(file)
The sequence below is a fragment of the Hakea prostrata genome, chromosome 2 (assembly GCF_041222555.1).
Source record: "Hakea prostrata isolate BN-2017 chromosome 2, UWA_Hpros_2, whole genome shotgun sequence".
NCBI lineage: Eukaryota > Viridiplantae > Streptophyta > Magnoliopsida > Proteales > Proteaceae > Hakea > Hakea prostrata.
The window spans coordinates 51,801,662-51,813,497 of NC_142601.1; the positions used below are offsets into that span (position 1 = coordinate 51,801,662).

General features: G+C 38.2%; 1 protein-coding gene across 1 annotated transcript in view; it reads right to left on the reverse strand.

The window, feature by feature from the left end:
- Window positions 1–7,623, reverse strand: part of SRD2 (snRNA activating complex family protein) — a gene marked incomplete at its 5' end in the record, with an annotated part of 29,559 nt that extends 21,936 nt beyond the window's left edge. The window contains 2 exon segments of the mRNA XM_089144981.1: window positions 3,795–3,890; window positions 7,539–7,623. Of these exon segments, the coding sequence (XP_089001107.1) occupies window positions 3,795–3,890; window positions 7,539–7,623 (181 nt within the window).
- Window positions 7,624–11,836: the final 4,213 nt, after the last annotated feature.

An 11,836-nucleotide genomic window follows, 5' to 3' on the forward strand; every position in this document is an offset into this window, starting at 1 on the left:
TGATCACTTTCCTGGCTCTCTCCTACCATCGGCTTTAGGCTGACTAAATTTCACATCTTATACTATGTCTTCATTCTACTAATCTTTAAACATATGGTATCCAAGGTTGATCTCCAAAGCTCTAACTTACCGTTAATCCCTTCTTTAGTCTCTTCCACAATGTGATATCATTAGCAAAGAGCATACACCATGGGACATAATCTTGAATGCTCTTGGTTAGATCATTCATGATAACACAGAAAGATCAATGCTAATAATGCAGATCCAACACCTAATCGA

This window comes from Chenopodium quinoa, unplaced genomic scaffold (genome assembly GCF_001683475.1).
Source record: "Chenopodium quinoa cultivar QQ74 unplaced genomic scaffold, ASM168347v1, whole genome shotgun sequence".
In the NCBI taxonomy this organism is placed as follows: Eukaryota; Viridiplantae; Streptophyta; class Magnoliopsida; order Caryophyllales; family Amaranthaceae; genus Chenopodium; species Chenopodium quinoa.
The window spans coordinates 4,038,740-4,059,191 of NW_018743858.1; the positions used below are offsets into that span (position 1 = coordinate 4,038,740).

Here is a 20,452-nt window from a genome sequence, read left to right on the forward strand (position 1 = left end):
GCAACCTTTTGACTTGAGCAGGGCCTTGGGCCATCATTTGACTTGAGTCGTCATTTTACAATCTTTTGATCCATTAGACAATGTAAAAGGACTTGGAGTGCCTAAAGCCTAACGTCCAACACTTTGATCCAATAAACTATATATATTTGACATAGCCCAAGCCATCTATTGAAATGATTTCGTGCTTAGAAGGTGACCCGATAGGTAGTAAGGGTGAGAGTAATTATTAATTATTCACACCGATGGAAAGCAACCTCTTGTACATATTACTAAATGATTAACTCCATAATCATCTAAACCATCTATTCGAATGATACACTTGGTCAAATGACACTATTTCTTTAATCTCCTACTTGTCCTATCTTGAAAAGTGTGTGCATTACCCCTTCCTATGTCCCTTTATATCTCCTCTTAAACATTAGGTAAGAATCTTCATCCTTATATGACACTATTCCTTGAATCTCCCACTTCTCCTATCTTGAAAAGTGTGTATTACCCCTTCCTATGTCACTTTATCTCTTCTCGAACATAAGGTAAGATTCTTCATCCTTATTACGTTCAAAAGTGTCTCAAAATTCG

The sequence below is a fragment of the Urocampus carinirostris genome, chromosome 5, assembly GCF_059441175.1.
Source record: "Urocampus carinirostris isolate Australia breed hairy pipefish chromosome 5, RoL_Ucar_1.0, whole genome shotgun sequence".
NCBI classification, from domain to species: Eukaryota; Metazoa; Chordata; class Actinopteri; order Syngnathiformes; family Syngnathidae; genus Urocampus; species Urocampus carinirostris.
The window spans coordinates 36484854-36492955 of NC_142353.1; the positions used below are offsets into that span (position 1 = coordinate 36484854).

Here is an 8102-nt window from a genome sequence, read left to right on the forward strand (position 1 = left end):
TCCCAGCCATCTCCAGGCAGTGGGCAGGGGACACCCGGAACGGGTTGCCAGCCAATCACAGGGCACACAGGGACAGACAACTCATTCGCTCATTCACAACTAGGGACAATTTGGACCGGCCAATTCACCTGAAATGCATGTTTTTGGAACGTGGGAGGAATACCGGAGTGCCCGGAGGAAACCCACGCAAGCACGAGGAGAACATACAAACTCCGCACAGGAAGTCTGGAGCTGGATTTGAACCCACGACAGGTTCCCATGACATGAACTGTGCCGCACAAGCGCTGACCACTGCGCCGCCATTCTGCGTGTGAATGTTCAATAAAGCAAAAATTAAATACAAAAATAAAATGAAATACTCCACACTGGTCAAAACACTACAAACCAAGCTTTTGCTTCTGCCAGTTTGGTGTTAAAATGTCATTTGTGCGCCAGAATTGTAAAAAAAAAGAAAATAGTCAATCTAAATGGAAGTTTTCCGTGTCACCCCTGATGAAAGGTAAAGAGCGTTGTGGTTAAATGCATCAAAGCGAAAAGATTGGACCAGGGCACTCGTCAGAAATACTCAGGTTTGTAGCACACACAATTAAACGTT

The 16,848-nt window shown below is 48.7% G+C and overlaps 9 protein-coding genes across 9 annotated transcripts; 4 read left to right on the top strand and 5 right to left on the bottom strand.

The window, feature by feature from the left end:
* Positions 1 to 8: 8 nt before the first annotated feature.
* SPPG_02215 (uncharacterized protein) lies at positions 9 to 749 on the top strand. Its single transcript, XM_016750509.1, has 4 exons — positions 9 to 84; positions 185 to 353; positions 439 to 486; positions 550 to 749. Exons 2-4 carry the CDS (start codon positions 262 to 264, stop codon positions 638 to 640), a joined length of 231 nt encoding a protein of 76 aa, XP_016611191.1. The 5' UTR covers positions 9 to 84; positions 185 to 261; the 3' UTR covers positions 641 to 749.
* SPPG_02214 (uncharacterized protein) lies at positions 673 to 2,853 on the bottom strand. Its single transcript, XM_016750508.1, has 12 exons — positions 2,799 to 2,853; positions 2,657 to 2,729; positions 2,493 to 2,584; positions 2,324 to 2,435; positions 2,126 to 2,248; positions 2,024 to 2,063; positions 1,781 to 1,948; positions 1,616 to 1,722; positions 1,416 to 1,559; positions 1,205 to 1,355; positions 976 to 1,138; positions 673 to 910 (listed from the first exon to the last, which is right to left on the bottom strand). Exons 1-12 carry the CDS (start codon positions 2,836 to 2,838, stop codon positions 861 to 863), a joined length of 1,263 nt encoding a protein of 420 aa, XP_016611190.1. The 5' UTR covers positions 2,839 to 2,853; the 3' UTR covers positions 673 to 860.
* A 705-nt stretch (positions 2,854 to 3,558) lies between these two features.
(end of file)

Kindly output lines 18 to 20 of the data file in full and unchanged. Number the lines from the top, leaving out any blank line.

Source record: "Urocampus carinirostris isolate Australia breed hairy pipefish chromosome 5, RoL_Ucar_1.0, whole genome shotgun sequence".
NCBI classification, from domain to species: Eukaryota; Metazoa; Chordata; class Actinopteri; order Syngnathiformes; family Syngnathidae; genus Urocampus; species Urocampus carinirostris.
The window spans coordinates 36484854-36492955 of NC_142353.1; the positions used below are offsets into that span (position 1 = coordinate 36484854).